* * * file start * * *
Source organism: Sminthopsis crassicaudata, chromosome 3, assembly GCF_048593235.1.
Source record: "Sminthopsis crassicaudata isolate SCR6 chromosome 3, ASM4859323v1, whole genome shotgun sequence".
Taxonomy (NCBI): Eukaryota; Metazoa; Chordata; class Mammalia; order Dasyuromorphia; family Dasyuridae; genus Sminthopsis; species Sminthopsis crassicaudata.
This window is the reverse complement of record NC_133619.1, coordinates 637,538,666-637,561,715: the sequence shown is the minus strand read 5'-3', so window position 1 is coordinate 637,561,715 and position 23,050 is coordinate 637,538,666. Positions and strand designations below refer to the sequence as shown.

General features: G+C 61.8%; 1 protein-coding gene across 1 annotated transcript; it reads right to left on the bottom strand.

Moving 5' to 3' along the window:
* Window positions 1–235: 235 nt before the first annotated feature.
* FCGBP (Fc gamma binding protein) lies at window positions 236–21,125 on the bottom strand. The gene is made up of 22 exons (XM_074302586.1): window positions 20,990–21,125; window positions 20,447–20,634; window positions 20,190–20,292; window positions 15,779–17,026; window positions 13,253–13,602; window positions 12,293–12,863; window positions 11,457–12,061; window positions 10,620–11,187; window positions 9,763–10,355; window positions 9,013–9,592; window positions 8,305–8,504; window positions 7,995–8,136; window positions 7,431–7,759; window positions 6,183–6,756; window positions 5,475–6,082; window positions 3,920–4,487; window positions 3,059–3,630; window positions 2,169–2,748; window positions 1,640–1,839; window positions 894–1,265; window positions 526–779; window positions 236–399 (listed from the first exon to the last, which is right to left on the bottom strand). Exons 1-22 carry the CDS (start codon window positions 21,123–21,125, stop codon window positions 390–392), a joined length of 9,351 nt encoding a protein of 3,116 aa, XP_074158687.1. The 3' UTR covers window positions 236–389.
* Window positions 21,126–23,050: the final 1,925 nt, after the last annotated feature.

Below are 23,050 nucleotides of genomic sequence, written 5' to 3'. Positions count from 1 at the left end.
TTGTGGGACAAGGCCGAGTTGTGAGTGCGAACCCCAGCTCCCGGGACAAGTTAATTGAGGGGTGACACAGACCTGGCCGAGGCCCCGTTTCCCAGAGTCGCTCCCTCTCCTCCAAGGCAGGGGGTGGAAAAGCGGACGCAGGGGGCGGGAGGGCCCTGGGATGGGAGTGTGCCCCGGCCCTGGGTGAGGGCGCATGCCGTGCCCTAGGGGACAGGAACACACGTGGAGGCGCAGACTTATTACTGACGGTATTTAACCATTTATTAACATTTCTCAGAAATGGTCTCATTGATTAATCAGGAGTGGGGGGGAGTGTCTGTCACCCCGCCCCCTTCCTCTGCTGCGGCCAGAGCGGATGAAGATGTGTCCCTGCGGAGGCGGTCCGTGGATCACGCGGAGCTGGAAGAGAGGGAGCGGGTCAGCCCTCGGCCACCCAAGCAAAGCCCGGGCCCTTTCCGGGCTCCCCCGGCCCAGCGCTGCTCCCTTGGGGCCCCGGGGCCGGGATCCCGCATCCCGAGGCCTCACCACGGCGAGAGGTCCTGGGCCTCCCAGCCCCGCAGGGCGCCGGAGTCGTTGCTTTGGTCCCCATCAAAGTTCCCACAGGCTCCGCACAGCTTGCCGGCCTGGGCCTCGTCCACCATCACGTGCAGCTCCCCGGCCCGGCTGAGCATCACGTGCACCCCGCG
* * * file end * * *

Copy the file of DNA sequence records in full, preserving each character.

Source organism: Sminthopsis crassicaudata, chromosome 3, assembly GCF_048593235.1.
Source record: "Sminthopsis crassicaudata isolate SCR6 chromosome 3, ASM4859323v1, whole genome shotgun sequence".
Taxonomy (NCBI): Eukaryota; Metazoa; Chordata; class Mammalia; order Dasyuromorphia; family Dasyuridae; genus Sminthopsis; species Sminthopsis crassicaudata.
This window is the reverse complement of record NC_133619.1, coordinates 637,538,666-637,561,715: the sequence shown is the minus strand read 5'-3', so window position 1 is coordinate 637,561,715 and position 23,050 is coordinate 637,538,666. Positions and strand designations below refer to the sequence as shown.

General features: G+C 61.8%; 1 protein-coding gene across 1 annotated transcript; it reads right to left on the bottom strand.

Moving 5' to 3' along the window:
* Window positions 1–235: 235 nt before the first annotated feature.
* FCGBP (Fc gamma binding protein) lies at window positions 236–21,125 on the bottom strand. The gene is made up of 22 exons (XM_074302586.1): window positions 20,990–21,125; window positions 20,447–20,634; window positions 20,190–20,292; window positions 15,779–17,026; window positions 13,253–13,602; window positions 12,293–12,863; window positions 11,457–12,061; window positions 10,620–11,187; window positions 9,763–10,355; window positions 9,013–9,592; window positions 8,305–8,504; window positions 7,995–8,136; window positions 7,431–7,759; window positions 6,183–6,756; window positions 5,475–6,082; window positions 3,920–4,487; window positions 3,059–3,630; window positions 2,169–2,748; window positions 1,640–1,839; window positions 894–1,265; window positions 526–779; window positions 236–399 (listed from the first exon to the last, which is right to left on the bottom strand). Exons 1-22 carry the CDS (start codon window positions 21,123–21,125, stop codon window positions 390–392), a joined length of 9,351 nt encoding a protein of 3,116 aa, XP_074158687.1. The 3' UTR covers window positions 236–389.
* Window positions 21,126–23,050: the final 1,925 nt, after the last annotated feature.

Below are 23,050 nucleotides of genomic sequence, written 5' to 3'. Positions count from 1 at the left end.
TTGTGGGACAAGGCCGAGTTGTGAGTGCGAACCCCAGCTCCCGGGACAAGTTAATTGAGGGGTGACACAGACCTGGCCGAGGCCCCGTTTCCCAGAGTCGCTCCCTCTCCTCCAAGGCAGGGGGTGGAAAAGCGGACGCAGGGGGCGGGAGGGCCCTGGGATGGGAGTGTGCCCCGGCCCTGGGTGAGGGCGCATGCCGTGCCCTAGGGGACAGGAACACACGTGGAGGCGCAGACTTATTACTGACGGTATTTAACCATTTATTAACATTTCTCAGAAATGGTCTCATTGATTAATCAGGAGTGGGGGGGAGTGTCTGTCACCCCGCCCCCTTCCTCTGCTGCGGCCAGAGCGGATGAAGATGTGTCCCTGCGGAGGCGGTCCGTGGATCACGCGGAGCTGGAAGAGAGGGAGCGGGTCAGCCCTCGGCCACCCAAGCAAAGCCCGGGCCCTTTCCGGGCTCCCCCGGCCCAGCGCTGCTCCCTTGGGGCCCCGGGGCCGGGATCCCGCATCCCGAGGCCTCACCACGGCGAGAGGTCCTGGGCCTCCCAGCCCCGCAGGGCGCCGGAGTCGTTGCTTTGGTCCCCATCAAAGTTCCCACAGGCTCCGCACAGCTTGCCGGCCTGGGCCTCGTCCACCATCACGTGCAGCTCCCCGGCCCGGCTGAGCATCACGTGCACCCCGCG